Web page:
Making a living as a professional DJ means I spend a lot of my days on the road. Airports and hotel rooms come with the territory, which is fine by me—it’s fun to be able to explore the local food scene wherever I go, just as I do when in New York. But when I fly home after a long weekend of work, I almost always yearn to go somewhere familiar, where the staff knows my name and it feels like a homecoming just to walk in. On those nights, I just want to be a regular somewhere.
Living in Williamsburg, where new restaurants come and go practically overnight, achieving “regular” status somewhere is not an easy feat, and it often has little to do with actually going to eat there all the time.
There’s a place in my ‘hood called the Meatball Shop that I’ve been to countless times and still always feel like a stranger when I walk in the door. But there are two spots nearby—a rustic Italian restaurant called Betto, and a place called Traif—that I actually have been to fewer times, yet never feel like just another customer. When I arrive, hugs and handshakes are exchanged with the managers or the owners. I am usually given the best seat in the house, and the waiter might regale me with a bunch of crazy stories from the weekend. It’s familiar and comforting, which feels good in a city that can easily feel anonymous if you let it.
It’s important to support the really special restaurants in your neighborhood as much as you possibly can, just as it’s important to form that bond with your favorite artist.
I’ve thought a lot about this relationship and about what it takes to become a regular. Ultimately, I think what’s most satisfying about it is that the process of becoming a regular is a two-way street.
At Betto and Traif, they don’t treat me like a friend or let me order experimental dishes that aren’t on the menu because I’m special in any way. It just sort of happened organically over time because I was genuinely curious to talk to the people that work there and ask them about what they do. When I went to those spots, it didn’t feel like I was just going to a filling station; the restaurants resonated with me, so I wanted to build rapport with the owners, the chef, the bartenders, the wait staff. I was genuinely curious to talk to the people that work there and ask them about what they do.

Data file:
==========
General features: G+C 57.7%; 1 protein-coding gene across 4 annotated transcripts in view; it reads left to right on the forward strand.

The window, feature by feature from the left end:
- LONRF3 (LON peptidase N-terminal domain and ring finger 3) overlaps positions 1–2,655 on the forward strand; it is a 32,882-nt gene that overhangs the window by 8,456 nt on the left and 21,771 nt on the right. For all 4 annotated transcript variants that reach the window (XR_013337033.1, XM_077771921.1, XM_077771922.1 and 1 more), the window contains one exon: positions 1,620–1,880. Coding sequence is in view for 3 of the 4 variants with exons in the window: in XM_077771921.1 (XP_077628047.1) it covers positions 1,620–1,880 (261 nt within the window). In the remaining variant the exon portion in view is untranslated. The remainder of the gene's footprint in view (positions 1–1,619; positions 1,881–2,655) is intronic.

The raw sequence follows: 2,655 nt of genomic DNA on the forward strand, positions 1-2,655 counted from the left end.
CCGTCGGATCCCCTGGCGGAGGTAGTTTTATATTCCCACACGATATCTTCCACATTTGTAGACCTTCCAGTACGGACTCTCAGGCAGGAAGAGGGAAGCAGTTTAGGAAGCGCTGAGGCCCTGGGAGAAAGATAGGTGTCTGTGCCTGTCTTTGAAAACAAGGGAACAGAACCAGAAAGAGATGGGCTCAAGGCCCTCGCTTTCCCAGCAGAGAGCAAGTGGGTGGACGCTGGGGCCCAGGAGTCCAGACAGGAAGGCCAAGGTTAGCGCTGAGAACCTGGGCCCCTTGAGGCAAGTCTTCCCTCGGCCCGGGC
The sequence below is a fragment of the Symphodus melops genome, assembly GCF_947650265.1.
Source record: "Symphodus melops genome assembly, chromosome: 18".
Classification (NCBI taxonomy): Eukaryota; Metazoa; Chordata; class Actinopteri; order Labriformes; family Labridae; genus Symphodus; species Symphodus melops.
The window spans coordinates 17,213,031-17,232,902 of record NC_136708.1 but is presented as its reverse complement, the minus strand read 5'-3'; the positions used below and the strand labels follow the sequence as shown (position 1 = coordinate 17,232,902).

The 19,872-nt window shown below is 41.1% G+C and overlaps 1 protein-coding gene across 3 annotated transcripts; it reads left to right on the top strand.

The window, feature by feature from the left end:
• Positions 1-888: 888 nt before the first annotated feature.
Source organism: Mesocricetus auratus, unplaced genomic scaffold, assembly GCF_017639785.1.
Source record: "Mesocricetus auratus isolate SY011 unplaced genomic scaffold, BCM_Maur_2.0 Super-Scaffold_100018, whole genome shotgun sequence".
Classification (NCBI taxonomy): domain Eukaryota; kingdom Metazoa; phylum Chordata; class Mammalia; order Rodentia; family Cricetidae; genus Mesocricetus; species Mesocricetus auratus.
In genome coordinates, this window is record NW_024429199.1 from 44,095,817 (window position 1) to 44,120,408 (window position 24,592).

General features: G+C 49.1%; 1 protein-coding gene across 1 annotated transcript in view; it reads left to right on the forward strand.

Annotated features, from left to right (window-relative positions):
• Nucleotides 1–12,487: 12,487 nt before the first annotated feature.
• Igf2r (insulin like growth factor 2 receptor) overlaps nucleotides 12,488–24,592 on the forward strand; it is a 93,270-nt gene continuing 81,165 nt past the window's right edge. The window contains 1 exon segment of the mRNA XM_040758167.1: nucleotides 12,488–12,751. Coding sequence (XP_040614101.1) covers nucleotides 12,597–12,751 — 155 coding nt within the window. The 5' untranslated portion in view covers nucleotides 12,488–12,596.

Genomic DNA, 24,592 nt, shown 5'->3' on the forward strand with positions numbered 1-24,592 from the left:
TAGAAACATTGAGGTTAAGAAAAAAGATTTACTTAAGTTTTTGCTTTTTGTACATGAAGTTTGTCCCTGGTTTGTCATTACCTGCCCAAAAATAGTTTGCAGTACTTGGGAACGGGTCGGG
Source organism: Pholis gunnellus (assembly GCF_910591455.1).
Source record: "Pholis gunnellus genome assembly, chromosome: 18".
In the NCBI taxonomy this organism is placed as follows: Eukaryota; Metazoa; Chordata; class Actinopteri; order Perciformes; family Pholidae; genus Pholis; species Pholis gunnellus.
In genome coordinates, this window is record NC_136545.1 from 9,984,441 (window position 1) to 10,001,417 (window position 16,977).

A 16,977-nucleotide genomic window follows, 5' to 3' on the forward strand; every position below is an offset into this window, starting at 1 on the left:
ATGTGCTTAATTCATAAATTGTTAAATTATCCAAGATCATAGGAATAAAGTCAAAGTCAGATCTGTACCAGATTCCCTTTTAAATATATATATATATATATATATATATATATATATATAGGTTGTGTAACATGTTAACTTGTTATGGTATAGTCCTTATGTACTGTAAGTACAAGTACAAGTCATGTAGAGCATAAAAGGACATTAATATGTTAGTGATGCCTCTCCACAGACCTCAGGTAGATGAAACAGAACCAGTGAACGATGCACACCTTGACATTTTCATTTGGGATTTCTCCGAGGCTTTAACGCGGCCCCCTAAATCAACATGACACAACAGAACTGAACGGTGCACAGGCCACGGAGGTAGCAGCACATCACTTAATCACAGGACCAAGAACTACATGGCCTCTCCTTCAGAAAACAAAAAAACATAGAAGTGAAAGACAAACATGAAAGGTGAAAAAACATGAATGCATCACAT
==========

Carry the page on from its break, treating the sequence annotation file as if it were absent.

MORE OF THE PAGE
Strangely enough, the experience reminds me a lot of how I used to approach music back in the day. Whenever I bought a new album, I didn’t just listen to it. I would pore over the liner notes carefully. I wanted to see who produced the music, what the artists had to say in their “thank yous,” where it was recorded, and who was involved with the project. I always felt that this level of interaction and interest somehow brought me closer to understanding the artists, and in return helped me appreciate the music even more.
At the end of the day, I think it’s important to support the really special restaurants in your neighborhood as much as you possibly can, just as it’s important to form that bond with your favorite artist. Don’t be afraid to interact with the people that work there. If you develop a relationship with your favorite restaurant and learn more about how and why they do what they do, then you will get a lot more out of eating there than most people can, and it will be a more enriching experience all around.
Dieselboy is a veteran DJ and seasoned world traveler who has a healthy obsession with food, cocktails, and cooking. Track his globe-trotting food adventures here at First We Feast, and follow him on Twitter: @DJDieselboy.